Description: Social entrepreneurs emerge in the face of state and market failures and although these failures are more prevalent in rural areas, the role of social entrepreneurs in rural regions remains under researched. With the uncertainties facing regions throughout Europe, it is an important time to study the role that social entrepreneurs can play and the contribution they can make in building resilient rural regions. It is important to study the resilience of rural regions for a number of reasons. Firstly, rural regions tend to be impacted more severely than urban regions during recessionary times (Capello, Caragliu, and Fratesi, 2015). Secondly, rural municipalities are underfunded and the budgets are likely to be reduced further, furthering potential state withdrawal and neoliberal policies in rural regions (Bock, 2016). Finally, unprecedented events, such as conflicts and wars, e.g. ongoing war in Ukraine, are causing large numbers of migrants to relocate, with rural areas taking a particular hit. Resilient rural regions do not solely rely on exogenous resources but instead have capacity through endogenous resources to absorb potential crises. Social entrepreneurs emerge in the face of such crises to provide necessary goods/services for local communities using a combination of exogenous and endogenous resources. This Special Session welcomes proposals that examine the role that social entrepreneurs can have in building resilient rural regions.
    Organisers: Barraí Hennebry, Munster Technological University, Ireland; Marina Novikova, Leibniz Institute for Ecological Urban and Regional Development – IOER, Germany

  • SF. Resilient Development as Driving Force of Urban-regional Transformation
    Description: Climate change, economic crises or hostile aggressions are impacting the paths of urban and regional development in a more or less strong way. Such impacts in terms of intensity, length or geographic-structural extension remain unclear and often unpredictable with very often unknown or uncertain consequences of vulnerability and for recovery or transformation of their respective social and technical infrastructure systems. In this work session we will regard urban and regional resilience as a dynamic concept considering its circular cumulative character according to the adaptive cycle of disasters for respective technical and social infrastructures. This cycle is determined through the main components of robustness, adaptability and transformability. (ENSURE, 2010, p.52) Each component is influenced through distinct factors which become important in the respective period named impact, response, recovery and preparedness. In a structural perspective Davoudi (2012) emphasizes that preparedness is the most decisive feature in front of unknown potential impacts and any kind of policy has to cope with this uncertainty in urban transformation process. Because of this challenge to decrease uncertainty of impacts and vulnerability on the one hand and to increase preparedness through adaptation and transformation on the other hand, policies strengthening of resilient development need a multidimensional as well as a process orientated dynamic understanding. Beside analytical research with focus on the three main components, transdisciplinary research strengthening the resilient path is needed. For example, we expect scientific contributions:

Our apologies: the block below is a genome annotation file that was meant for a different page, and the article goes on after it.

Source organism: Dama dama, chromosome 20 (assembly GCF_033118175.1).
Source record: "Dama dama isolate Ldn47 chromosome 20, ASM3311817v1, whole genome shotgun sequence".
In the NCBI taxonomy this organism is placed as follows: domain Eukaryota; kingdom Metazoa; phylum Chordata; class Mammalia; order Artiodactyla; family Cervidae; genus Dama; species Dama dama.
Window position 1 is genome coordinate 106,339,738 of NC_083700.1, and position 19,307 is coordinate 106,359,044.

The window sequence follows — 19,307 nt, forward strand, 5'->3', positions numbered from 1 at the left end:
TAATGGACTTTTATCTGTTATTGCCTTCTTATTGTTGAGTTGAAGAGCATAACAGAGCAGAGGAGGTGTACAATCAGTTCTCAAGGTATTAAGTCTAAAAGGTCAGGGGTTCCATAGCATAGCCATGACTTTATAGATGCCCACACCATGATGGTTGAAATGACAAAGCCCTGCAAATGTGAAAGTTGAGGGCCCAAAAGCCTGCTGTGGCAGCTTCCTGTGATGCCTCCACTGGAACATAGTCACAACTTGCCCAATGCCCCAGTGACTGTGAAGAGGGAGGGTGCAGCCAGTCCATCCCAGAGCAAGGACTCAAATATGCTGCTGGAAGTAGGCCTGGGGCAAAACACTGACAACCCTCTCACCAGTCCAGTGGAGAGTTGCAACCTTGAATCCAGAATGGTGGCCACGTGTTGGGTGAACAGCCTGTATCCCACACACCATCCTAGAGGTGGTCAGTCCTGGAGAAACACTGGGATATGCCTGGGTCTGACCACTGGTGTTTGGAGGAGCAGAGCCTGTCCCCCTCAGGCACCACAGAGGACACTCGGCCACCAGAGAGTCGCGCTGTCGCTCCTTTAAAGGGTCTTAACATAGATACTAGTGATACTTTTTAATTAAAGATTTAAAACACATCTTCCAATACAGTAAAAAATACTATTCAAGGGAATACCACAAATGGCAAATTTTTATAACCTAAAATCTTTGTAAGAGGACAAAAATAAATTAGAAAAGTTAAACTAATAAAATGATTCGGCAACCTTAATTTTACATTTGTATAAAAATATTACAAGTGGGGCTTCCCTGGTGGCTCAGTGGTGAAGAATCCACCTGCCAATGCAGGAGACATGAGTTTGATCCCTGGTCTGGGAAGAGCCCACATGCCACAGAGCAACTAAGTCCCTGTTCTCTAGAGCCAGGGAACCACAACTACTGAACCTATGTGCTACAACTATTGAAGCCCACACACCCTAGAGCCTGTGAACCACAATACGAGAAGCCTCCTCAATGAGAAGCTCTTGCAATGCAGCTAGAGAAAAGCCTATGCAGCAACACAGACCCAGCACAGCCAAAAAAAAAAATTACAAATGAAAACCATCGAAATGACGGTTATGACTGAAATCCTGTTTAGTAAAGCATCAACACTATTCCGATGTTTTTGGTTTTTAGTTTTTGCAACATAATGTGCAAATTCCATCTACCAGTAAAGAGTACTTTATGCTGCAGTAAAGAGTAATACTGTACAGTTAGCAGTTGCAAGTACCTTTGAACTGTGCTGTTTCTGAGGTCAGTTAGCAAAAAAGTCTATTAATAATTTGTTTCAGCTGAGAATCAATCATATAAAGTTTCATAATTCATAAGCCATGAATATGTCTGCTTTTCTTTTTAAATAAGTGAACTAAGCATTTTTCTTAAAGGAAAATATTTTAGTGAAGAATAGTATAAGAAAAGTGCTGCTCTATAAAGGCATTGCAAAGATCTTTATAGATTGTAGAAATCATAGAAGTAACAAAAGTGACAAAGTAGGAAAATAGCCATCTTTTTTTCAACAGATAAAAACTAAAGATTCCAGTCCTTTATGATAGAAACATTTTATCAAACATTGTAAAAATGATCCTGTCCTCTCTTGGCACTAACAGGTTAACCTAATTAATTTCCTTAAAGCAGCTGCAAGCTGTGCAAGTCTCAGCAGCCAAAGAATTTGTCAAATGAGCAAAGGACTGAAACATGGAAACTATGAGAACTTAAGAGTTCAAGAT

- Interdependences between the three main components robustness, adaptability and transformability,
    - Assessing performance deficits and risks of vulnerability of distinct technical and social infrastructure systems,
    - Meaning of social/technical innovations and of learning capacities as crucial drivers of transformation.
    In total, all papers should contribute to a better understanding of urban-regional resilience and to corresponding paths strengthening urban-regional transformation in an effective way.
    Organisers: Rudolf Giffinger, Institute of Spatial Planning, Centre of Urban and Regional Research, TU Wien, Austria; Solomiia Tkach, Institute of Regional Research, Department of Spatial Development National Academy of Science in Lviv, Ukraine

  • SG. Digital Entrepreneurs on the Pathways of Regional Development